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The Book of Unholy Mischief: A Novelby Elle Newmark
The Book of Unholy Mischief
My name is Luciano — just Luciano. I'm Venetian by birth, old now and chained to my memories, compelled to return, link by link, seeking clarity.
There's a matter about which I am sworn to secrecy, but times have changed since I took my oath. In my lifetime, I've witnessed man's emergence from centuries of darkness. Great thinkers have unlocked our minds, and great artists have opened our eyes and our hearts. Some are calling it a renaissance — a rebirth — and it will reverberate far into the future because of a miraculous new invention called the printing press. Perhaps, now, it would be a disservice to the advancement of knowledge to remain silent. Perhaps the pendulum has swung a full arc, and the time has come for me to speak. If I proceed with caution...well, those who have ears, let them hear.
The intrigue took place in my youth, when I served as an apprentice to the doge's chef in Venice. I first suspected some unholy mischief when the doge invited an uncouth peasant to dine with him in the palace. In the time-honored tradition of servants everywhere, I assumed my post behind the slightly open service door to the dining room in order to spy, and I marveled at the sight of them together: The doge, chief magistrate of the Most Serene Republic of Venice, gracious and bejeweled, sat with his guest, a bewildered paesano with calloused hands, dirt under his fingernails, and unwashed hair that had been hastily wetted and pushed off his face to show respect.
The meal began with clear calf's-foot broth served in shallow porcelain bowls so fine as to appear translucent in candlelight. The peasant offered the serving maid a sheepish smile and murmured, "Grazie, signora." His rough voice clashed with his meek demeanor.
She snorted at his ignorance — the absurdity of thanking a serving maid — then bowed to the doge and took her leave. Out on the landing, with me, she mumbled, "I hope that dumb contadino enjoys his free meal. The doge is up to no good." She shrugged and went down to the kitchen for the next course, but she needn't have bothered.
The peasant stared into his soup bowl like a Circassian studying tea leaves. Having come from his world myself, I could read his mind: Surely, here in the palace, soup should not be gulped from the bowl as it was in his own dirt-floor kitchen. How should he proceed?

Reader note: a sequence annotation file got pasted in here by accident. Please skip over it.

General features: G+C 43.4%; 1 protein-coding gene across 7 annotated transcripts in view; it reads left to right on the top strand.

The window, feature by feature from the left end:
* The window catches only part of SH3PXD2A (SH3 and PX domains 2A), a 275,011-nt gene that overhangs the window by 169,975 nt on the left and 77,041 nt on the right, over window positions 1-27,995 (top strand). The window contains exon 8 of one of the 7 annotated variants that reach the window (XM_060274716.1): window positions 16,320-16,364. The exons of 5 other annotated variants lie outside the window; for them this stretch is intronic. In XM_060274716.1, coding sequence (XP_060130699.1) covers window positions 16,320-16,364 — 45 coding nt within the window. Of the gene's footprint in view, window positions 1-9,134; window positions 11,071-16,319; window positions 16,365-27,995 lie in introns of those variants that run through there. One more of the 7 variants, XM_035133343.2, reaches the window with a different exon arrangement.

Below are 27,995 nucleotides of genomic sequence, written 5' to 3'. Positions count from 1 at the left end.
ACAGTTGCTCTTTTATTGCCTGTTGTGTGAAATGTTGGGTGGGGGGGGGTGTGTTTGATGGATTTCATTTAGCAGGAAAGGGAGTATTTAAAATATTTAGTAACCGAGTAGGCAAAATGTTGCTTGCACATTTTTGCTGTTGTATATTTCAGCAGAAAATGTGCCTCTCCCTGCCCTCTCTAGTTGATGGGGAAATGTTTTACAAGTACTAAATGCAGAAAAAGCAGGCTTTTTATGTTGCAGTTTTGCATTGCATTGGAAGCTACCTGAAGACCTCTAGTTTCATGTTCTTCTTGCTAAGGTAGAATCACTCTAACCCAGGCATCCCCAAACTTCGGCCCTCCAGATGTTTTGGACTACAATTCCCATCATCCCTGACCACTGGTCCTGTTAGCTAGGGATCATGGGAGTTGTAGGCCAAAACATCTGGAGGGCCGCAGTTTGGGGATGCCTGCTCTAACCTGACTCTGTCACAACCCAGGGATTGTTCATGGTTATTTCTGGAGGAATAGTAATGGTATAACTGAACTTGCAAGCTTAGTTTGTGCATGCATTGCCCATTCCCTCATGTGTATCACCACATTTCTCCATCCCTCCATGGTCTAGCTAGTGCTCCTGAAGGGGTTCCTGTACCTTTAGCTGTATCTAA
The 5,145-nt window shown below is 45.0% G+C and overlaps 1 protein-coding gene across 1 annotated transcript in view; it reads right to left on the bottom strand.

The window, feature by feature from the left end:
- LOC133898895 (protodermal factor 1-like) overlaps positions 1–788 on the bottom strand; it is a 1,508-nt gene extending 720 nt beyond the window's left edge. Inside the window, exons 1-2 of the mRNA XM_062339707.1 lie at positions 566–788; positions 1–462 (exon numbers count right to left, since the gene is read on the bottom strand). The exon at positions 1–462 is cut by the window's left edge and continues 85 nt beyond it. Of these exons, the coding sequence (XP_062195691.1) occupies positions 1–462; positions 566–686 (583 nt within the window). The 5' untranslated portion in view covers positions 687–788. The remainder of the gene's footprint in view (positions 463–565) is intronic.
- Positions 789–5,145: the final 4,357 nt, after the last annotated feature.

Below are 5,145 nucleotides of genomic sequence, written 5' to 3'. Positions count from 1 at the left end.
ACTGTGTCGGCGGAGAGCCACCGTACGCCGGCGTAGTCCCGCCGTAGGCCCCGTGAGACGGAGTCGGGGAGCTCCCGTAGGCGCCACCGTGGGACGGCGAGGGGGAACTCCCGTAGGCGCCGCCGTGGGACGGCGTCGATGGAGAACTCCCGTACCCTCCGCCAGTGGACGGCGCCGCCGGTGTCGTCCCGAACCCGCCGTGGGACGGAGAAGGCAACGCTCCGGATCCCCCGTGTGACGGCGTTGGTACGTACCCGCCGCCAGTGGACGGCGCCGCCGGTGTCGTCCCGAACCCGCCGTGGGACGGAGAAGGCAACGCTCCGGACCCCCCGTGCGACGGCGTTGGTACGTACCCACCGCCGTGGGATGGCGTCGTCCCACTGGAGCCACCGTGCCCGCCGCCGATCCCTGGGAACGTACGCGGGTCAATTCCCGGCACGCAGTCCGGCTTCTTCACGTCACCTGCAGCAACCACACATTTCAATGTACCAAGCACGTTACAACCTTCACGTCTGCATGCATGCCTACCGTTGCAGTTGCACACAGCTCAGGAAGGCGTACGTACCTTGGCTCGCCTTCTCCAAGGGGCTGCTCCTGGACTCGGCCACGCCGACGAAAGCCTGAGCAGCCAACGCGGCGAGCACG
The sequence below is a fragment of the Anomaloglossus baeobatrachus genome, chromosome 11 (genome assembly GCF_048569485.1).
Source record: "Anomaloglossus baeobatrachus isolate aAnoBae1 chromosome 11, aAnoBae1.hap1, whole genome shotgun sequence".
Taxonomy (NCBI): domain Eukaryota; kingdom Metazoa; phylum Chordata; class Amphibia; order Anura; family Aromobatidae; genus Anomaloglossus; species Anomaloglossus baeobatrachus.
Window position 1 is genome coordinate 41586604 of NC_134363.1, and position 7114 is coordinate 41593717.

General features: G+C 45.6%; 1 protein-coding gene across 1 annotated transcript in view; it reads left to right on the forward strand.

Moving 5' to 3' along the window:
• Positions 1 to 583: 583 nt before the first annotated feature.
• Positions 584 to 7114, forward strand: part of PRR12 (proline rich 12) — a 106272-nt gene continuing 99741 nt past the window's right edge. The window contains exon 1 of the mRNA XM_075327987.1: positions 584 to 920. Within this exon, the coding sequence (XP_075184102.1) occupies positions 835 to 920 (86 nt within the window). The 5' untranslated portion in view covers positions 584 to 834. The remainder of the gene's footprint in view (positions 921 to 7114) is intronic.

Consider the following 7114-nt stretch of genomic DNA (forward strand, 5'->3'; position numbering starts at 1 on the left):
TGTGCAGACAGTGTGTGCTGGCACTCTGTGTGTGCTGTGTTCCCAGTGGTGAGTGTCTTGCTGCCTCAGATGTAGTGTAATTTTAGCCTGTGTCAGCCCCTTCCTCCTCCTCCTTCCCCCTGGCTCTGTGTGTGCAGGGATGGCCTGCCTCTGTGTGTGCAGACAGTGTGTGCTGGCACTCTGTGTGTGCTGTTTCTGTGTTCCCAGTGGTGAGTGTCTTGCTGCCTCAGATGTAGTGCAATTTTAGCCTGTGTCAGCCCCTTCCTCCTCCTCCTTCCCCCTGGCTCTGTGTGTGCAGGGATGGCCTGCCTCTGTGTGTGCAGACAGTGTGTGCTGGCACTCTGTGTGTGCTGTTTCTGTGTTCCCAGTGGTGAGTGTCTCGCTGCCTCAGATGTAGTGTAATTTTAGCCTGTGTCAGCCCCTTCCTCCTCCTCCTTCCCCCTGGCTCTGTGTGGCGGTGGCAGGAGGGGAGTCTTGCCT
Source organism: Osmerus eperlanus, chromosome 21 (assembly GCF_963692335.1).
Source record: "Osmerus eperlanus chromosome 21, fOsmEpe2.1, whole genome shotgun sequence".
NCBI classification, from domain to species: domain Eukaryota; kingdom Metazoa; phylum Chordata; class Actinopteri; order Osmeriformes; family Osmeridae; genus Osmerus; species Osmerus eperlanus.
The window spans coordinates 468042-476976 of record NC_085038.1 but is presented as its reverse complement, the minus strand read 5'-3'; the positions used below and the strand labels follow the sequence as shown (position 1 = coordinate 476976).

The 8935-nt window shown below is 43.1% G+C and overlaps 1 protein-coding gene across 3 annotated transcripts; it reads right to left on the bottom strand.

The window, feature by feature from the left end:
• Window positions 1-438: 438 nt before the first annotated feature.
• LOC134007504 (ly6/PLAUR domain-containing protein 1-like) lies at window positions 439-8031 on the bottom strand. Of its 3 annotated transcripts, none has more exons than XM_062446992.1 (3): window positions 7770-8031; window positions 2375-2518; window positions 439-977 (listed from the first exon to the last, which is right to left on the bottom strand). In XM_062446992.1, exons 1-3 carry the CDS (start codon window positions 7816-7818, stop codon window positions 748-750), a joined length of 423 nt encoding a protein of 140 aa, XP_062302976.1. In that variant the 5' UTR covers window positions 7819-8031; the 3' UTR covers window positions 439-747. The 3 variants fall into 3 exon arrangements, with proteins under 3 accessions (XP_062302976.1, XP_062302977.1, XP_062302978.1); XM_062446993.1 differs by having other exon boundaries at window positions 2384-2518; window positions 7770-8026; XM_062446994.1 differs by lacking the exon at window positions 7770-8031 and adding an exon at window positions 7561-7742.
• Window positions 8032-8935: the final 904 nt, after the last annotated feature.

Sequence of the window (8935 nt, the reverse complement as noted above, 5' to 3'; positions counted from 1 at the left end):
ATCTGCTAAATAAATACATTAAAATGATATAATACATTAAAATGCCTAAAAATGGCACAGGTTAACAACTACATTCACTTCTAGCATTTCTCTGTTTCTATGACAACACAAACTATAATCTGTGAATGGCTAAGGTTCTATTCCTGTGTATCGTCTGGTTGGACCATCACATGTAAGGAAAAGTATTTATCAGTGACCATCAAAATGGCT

When the doge selected a large spoon from an array of filigreed silverware beside his plate, the peasant did the same. The shabby guest attempted to slide the soup silently into his mouth from the edge of the spoon, as the doge did, but gaps in his rotted teeth caused a loud, sibilant slurping. The man's bristled face reddened, and he laid his spoon down in defeat.
The doge appeared not to notice. He smiled — a glimpse of gold winking from the back of his mouth — and generously filled a silver goblet with his private stock of Valpolicella, a dark red wine with a floral bouquet and bittersweet aftertaste. With a hospitable tilt of his head, the doge said, "Per favore, signore," and offered the goblet to his chastened dinner companion.
The poor man smiled timidly and wrapped two meaty hands around the goblet. He tried to drink his wine slowly, soundlessly, and this self-conscious attempt at delicacy allowed the wine to saturate his senses. Unaccustomed to such complexity of flavor, he drank the goblet down and finished with a lusty smacking of his lips. Flush with pleasure, he carefully placed his empty goblet on the lace tablecloth and turned to offer his thanks to the doge, but...Marrone!
The man's smile twisted into a grimace. His forehead knotted like a ginger root, and he clawed at his throat. While he choked and struggled, his eyes spilled shock and confusion. He fell sideways off his needlework seat and tumbled headfirst onto the Turkish carpet with an inelegant thunk. His eyes glazed over with a dead man's stare.
The doge, a feeble, syphilitic old man, dabbed the corners of his mouth with a linen napkin, then heaved his royal personage off the chair. He steadied himself on the table edge with one liver-spotted hand, knelt over the corpse, and reached into the folds of his robe to bring forth a vial of amber liquid. He pried open the dead man's mouth, tipped the vial to lips already turning blue, and carefully dribbled in his elixir.
With a grunt of disgust, the doge poked his finger into the fetid mouth, pressing on the tongue to make sure the fluid trickled down the dead man's throat. When the vial was empty, the doge released the sigh of a man who has completed a small but unpleasant task. He pulled out the lemon-scented handkerchief he always kept tucked in his sleeve, wiped his hands, and then pressed the handkerchief to his nose. He inhaled deeply, clearly relieved to be able, finally, to counter the peasant's stench.
The doge, clad in his cumbersome brocades and with his handkerchief pressed firmly to his nose, sat back in his chair and watched the corpse with small, critical eyes. Absently, he adjusted his sly red cap so that the blunt peak at the back stood up, like a middle finger pointed at God.
Copyright © 2008 by Elle Newmark, Inc.
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